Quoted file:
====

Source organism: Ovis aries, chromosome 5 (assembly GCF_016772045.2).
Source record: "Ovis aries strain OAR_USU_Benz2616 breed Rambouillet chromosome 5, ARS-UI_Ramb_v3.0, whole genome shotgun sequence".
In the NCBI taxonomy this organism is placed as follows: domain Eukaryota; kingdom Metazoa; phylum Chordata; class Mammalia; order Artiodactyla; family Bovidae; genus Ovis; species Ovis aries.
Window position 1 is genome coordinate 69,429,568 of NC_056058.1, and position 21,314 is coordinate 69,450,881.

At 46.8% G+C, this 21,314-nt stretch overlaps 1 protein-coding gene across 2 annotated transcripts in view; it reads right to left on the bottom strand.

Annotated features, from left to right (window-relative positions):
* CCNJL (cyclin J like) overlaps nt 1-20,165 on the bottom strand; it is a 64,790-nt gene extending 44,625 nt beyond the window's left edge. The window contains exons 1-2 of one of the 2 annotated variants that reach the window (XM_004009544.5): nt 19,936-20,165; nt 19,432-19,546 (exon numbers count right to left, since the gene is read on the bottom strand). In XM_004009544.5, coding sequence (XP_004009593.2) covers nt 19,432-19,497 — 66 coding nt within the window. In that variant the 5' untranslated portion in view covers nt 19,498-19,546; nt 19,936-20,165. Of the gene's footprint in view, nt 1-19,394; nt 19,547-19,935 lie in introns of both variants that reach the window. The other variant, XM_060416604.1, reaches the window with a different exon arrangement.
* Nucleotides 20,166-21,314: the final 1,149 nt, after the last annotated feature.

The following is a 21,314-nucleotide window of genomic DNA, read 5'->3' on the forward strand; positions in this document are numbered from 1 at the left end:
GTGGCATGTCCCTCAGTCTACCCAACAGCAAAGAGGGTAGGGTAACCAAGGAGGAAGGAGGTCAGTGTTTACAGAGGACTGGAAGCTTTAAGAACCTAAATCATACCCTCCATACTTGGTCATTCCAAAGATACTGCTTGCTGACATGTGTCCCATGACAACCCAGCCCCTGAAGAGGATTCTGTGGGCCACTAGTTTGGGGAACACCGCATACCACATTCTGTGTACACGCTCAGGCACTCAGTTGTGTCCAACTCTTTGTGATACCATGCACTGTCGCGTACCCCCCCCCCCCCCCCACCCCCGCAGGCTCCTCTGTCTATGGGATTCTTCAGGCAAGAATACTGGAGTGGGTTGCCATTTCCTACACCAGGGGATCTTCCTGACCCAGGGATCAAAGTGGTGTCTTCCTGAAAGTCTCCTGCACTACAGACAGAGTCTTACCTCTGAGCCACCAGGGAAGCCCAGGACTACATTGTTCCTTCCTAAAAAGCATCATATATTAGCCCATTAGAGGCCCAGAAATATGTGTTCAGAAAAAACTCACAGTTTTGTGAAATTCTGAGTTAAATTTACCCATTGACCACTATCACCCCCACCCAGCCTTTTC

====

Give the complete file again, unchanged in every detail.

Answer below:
Source organism: Ovis aries, chromosome 5 (assembly GCF_016772045.2).
Source record: "Ovis aries strain OAR_USU_Benz2616 breed Rambouillet chromosome 5, ARS-UI_Ramb_v3.0, whole genome shotgun sequence".
In the NCBI taxonomy this organism is placed as follows: domain Eukaryota; kingdom Metazoa; phylum Chordata; class Mammalia; order Artiodactyla; family Bovidae; genus Ovis; species Ovis aries.
Window position 1 is genome coordinate 69,429,568 of NC_056058.1, and position 21,314 is coordinate 69,450,881.

At 46.8% G+C, this 21,314-nt stretch overlaps 1 protein-coding gene across 2 annotated transcripts in view; it reads right to left on the bottom strand.

Annotated features, from left to right (window-relative positions):
* CCNJL (cyclin J like) overlaps nt 1-20,165 on the bottom strand; it is a 64,790-nt gene extending 44,625 nt beyond the window's left edge. The window contains exons 1-2 of one of the 2 annotated variants that reach the window (XM_004009544.5): nt 19,936-20,165; nt 19,432-19,546 (exon numbers count right to left, since the gene is read on the bottom strand). In XM_004009544.5, coding sequence (XP_004009593.2) covers nt 19,432-19,497 — 66 coding nt within the window. In that variant the 5' untranslated portion in view covers nt 19,498-19,546; nt 19,936-20,165. Of the gene's footprint in view, nt 1-19,394; nt 19,547-19,935 lie in introns of both variants that reach the window. The other variant, XM_060416604.1, reaches the window with a different exon arrangement.
* Nucleotides 20,166-21,314: the final 1,149 nt, after the last annotated feature.

The following is a 21,314-nucleotide window of genomic DNA, read 5'->3' on the forward strand; positions in this document are numbered from 1 at the left end:
GTGGCATGTCCCTCAGTCTACCCAACAGCAAAGAGGGTAGGGTAACCAAGGAGGAAGGAGGTCAGTGTTTACAGAGGACTGGAAGCTTTAAGAACCTAAATCATACCCTCCATACTTGGTCATTCCAAAGATACTGCTTGCTGACATGTGTCCCATGACAACCCAGCCCCTGAAGAGGATTCTGTGGGCCACTAGTTTGGGGAACACCGCATACCACATTCTGTGTACACGCTCAGGCACTCAGTTGTGTCCAACTCTTTGTGATACCATGCACTGTCGCGTACCCCCCCCCCCCCCCCACCCCCGCAGGCTCCTCTGTCTATGGGATTCTTCAGGCAAGAATACTGGAGTGGGTTGCCATTTCCTACACCAGGGGATCTTCCTGACCCAGGGATCAAAGTGGTGTCTTCCTGAAAGTCTCCTGCACTACAGACAGAGTCTTACCTCTGAGCCACCAGGGAAGCCCAGGACTACATTGTTCCTTCCTAAAAAGCATCATATATTAGCCCATTAGAGGCCCAGAAATATGTGTTCAGAAAAAACTCACAGTTTTGTGAAATTCTGAGTTAAATTTACCCATTGACCACTATCACCCCCACCCAGCCTTTTC